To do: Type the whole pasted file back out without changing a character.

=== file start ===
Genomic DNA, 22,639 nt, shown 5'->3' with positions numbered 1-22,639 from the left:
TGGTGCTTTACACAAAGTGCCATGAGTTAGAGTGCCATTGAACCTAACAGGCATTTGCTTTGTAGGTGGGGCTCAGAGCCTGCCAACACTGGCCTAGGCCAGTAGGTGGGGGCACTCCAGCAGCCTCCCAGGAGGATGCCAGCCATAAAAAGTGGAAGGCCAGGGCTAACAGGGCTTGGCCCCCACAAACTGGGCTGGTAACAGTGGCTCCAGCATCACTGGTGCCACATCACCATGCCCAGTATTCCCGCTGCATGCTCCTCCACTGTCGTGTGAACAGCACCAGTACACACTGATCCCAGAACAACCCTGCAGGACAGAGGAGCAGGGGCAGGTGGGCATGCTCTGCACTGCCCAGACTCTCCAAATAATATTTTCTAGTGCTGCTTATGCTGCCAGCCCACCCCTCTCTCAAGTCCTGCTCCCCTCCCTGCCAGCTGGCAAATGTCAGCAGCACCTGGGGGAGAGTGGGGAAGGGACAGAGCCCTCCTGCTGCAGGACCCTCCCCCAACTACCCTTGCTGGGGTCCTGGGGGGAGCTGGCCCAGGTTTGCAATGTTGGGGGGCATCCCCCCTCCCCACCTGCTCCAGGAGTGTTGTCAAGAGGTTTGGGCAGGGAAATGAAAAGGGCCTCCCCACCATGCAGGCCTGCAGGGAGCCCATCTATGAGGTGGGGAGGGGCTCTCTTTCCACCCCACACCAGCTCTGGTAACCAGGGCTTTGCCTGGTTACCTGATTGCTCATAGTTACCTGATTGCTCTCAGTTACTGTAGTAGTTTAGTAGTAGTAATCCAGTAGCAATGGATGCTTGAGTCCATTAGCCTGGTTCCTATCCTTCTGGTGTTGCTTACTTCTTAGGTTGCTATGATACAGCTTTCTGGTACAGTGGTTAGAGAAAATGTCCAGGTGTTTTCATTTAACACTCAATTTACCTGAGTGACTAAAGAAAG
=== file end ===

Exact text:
Genomic DNA, 22,639 nt, shown 5'->3' with positions numbered 1-22,639 from the left:
TGGTGCTTTACACAAAGTGCCATGAGTTAGAGTGCCATTGAACCTAACAGGCATTTGCTTTGTAGGTGGGGCTCAGAGCCTGCCAACACTGGCCTAGGCCAGTAGGTGGGGGCACTCCAGCAGCCTCCCAGGAGGATGCCAGCCATAAAAAGTGGAAGGCCAGGGCTAACAGGGCTTGGCCCCCACAAACTGGGCTGGTAACAGTGGCTCCAGCATCACTGGTGCCACATCACCATGCCCAGTATTCCCGCTGCATGCTCCTCCACTGTCGTGTGAACAGCACCAGTACACACTGATCCCAGAACAACCCTGCAGGACAGAGGAGCAGGGGCAGGTGGGCATGCTCTGCACTGCCCAGACTCTCCAAATAATATTTTCTAGTGCTGCTTATGCTGCCAGCCCACCCCTCTCTCAAGTCCTGCTCCCCTCCCTGCCAGCTGGCAAATGTCAGCAGCACCTGGGGGAGAGTGGGGAAGGGACAGAGCCCTCCTGCTGCAGGACCCTCCCCCAACTACCCTTGCTGGGGTCCTGGGGGGAGCTGGCCCAGGTTTGCAATGTTGGGGGGCATCCCCCCTCCCCACCTGCTCCAGGAGTGTTGTCAAGAGGTTTGGGCAGGGAAATGAAAAGGGCCTCCCCACCATGCAGGCCTGCAGGGAGCCCATCTATGAGGTGGGGAGGGGCTCTCTTTCCACCCCACACCAGCTCTGGTAACCAGGGCTTTGCCTGGTTACCTGATTGCTCATAGTTACCTGATTGCTCTCAGTTACTGTAGTAGTTTAGTAGTAGTAATCCAGTAGCAATGGATGCTTGAGTCCATTAGCCTGGTTCCTATCCTTCTGGTGTTGCTTACTTCTTAGGTTGCTATGATACAGCTTTCTGGTACAGTGGTTAGAGAAAATGTCCAGGTGTTTTCATTTAACACTCAATTTACCTGAGTGACTAAAGAAAG